When it comes to planning, and saving for retirement every time a person has struggled it is generally because of one of eight common mistakes.
Freaking out when the market drops – people are human and when they start losing money they get scared, this is a very natural response, but it can also be one of the most dangerous
In two thousand nine the Dow Jones Industrial Average lost half its value. Investors watched as billions and billions of dollars disappeared in a few short months. Is it any surprise that a lot of investors sold at the bottom? They simply couldn’t take the stress of watching their life savings disappear. The market eventually recovered, but sadly a lot of investors didn’t – the lesson here is Buy and Hold is still one of the most successful investment strategies out there.
Trying to buy the “next hot stock” – this is one of the most difficult traps to avoid. You hear about a new business that is making headlines, or someone tells you about a hot stock they are getting rich off of, and you want to get rich too – it’s a natural response. The problem is these “next sure things” more often than not crash taking your savings with them. For every Apple and IBM, there are hundreds of thousands of companies that were the next big thing and they cost their inves- tors everything! Historically, blue chips have averaged 10% a Stick with what works.
Trading too frequently – Trading minute to minute based on rumors and cable news stories isn’t investing it’s speculating. No better than gambling in Las Vegas, and just like Vegas you get the occasional lucky winner, but most gamblers go home broke! Don’t be a gambler – by investing regular amounts at regular intervals in both rising and falling markets in carefully researched bonds, stocks and funds you will maximize your retirement. By investing in both an up and down market, you can take advantage of dollar cost averaging – if dollar cost averaging is a new term for you don’t worry it’s easy to understand, and you’re going to love it! – To give you a simple example let’s say you decide to buy one hundred dollars’ worth of stock XYZ each month for three months, the first month the stock is worth twenty-five dollars, so you buy four shares, the second month the stock is worth twenty dollars, so you buy five shares. The third month the shares are worth thirty-three dollars, so you buy three shares. Giving you a total of twelve shares you bought at twenty-five dol- lars but now the shares are trading at thirty-three dollars that’s a profit of eight dol- lars a share! Not only does dollar cost averaging cut down on the risk of you buying too many shares when shares are overpriced it also automatically uses the method of buy low sell high. Dollar cost averaging will produce great results for your retirement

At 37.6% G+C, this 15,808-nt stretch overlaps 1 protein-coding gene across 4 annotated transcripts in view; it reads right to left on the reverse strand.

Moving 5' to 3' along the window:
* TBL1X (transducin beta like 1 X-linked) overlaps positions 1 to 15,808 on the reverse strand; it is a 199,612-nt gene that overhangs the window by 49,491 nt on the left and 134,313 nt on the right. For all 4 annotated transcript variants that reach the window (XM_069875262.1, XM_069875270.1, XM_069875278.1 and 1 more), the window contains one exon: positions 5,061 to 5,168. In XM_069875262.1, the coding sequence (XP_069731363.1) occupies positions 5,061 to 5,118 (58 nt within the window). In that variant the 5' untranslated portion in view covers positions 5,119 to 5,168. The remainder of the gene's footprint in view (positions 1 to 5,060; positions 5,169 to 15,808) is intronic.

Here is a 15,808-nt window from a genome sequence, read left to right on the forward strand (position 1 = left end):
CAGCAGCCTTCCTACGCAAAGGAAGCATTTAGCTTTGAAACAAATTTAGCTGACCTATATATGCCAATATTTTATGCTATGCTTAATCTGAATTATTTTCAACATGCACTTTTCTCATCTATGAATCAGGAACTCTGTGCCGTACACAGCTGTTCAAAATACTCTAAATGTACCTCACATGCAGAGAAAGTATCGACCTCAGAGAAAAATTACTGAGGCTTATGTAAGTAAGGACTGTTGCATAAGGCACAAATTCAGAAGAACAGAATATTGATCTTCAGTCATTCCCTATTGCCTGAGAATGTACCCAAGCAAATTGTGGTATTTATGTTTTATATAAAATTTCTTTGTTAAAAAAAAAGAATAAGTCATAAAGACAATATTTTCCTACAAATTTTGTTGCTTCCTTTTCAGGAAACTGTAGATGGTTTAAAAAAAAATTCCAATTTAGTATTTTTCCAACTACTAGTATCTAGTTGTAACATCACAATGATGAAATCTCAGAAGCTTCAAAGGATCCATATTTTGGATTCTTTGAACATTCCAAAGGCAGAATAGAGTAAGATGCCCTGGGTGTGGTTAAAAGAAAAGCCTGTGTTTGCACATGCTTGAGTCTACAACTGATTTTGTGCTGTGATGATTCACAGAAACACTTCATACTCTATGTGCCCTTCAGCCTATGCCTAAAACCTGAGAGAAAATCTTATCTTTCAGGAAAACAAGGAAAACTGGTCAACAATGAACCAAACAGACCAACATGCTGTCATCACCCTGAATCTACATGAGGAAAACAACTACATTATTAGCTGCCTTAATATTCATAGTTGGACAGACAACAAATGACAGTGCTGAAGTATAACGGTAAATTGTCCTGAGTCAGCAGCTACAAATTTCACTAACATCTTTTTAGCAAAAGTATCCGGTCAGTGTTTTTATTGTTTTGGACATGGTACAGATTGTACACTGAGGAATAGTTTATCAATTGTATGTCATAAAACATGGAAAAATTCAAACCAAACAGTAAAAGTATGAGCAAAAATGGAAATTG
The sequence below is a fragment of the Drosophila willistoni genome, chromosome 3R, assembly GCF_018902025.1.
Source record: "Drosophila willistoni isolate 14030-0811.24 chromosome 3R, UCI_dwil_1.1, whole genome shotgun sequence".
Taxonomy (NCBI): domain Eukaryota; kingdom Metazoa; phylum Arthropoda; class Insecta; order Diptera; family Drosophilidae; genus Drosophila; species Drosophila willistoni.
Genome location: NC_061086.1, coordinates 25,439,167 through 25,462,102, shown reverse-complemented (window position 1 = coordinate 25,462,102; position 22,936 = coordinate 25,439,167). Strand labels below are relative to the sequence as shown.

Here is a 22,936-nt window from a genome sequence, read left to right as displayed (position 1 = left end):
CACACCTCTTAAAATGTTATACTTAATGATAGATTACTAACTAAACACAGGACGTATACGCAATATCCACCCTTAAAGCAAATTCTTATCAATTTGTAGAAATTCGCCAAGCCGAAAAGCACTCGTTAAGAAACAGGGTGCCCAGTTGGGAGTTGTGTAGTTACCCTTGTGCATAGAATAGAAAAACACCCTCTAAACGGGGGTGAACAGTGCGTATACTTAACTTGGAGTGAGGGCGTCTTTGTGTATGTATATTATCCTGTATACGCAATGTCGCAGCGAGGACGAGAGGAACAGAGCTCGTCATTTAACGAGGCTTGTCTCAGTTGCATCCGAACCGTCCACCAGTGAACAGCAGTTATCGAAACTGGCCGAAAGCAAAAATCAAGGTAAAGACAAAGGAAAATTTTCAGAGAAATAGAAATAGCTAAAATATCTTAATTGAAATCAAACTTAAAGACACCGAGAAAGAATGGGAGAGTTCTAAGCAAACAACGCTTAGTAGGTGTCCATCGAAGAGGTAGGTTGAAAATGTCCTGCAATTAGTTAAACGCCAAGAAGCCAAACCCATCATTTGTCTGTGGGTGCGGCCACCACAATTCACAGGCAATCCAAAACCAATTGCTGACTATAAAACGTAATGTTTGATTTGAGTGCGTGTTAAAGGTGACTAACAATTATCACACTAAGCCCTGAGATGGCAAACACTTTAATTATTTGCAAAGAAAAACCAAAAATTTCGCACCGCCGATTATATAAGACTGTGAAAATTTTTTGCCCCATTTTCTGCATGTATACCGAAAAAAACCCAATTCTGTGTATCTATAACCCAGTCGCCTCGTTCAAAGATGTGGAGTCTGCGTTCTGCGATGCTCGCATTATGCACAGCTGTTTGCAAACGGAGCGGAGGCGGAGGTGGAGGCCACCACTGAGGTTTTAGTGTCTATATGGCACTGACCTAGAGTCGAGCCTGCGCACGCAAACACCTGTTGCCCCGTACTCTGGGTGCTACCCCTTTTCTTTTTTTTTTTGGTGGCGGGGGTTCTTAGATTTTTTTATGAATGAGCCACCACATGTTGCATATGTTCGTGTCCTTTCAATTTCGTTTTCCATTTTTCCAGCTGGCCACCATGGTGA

Not properly diversifying for No one single investment is the right answer. All investments carry a mix of risk and reward, a stock can go down in price, a fund can go down in value, and bonds may be guaranteed, but you are missing out on the higher rate of return from stocks. The only way to maximize your profit and minimize your risk is to have a well balanced investing plan.
Not rebalancing your portfolio regularly – when it comes to your portfolio you will have to make adjustments – not only does the market change but your life is changing too. What was a great investment six months ago may no longer serve your needs.
Borrowing against stocks – when the market is good there is a temptation to try to maximize your profits by borrowing against your stocks to buy even more shares this is a really risky idea. Because when the market turns and markets WILL turn. Your loss will be multiplied.
Miscalculating a particular fund’s tax basis – The tax basis of a fund you own will help determine how much you will own in taxes when you sell. To determine the tax basis, take the price of the fund when you purchased it and sub- tract that from the amount you sold the fund The difference is the amount you will be taxed on. Seems simple enough, right? The problem investors often run into, in the case of a mutual fund is if, like most investors you use any dividends to auto- matically buy more shares, each reinvestment increases your tax basis in the fund.
Delaying Investing… and in my opinion, this is the single biggest and most costly mistake most investors make when it comes to planning their retirement. Waiting to put your money to work will end up costing you a lot! How much could it cost you? Let’s look at two different investors. For the sake of keeping things simple for this example, let’s say both investors put the exact same two thousand dollars every year in the same fund with an annual rate of return of five percent
But Investor A started investing when he was thirty and investor B waited till he was in his forties so by the time investor A reaches sixty and starts withdrawing money he has saved over sixty thousand dollars. While investor B has only saved forty thousand dollars.
That would be bad enough! But let’s not forget the five percent growth. Investor B, who started ten years later at forty, has a total profit from his investment of twenty- six thousand one hundred and thirty-two dollars, that’s not bad.
But with the extra ten years of interest Investor A would have made over seventy- two thousand eight hundred and seventy-eight dollars!
So by delaying ten years investor B cost himself sixty-six thousand seven hundred and forty-six dollar!
And that was just a two thousand dollars a month annual investment. Imagine what might happen with a larger annual investment!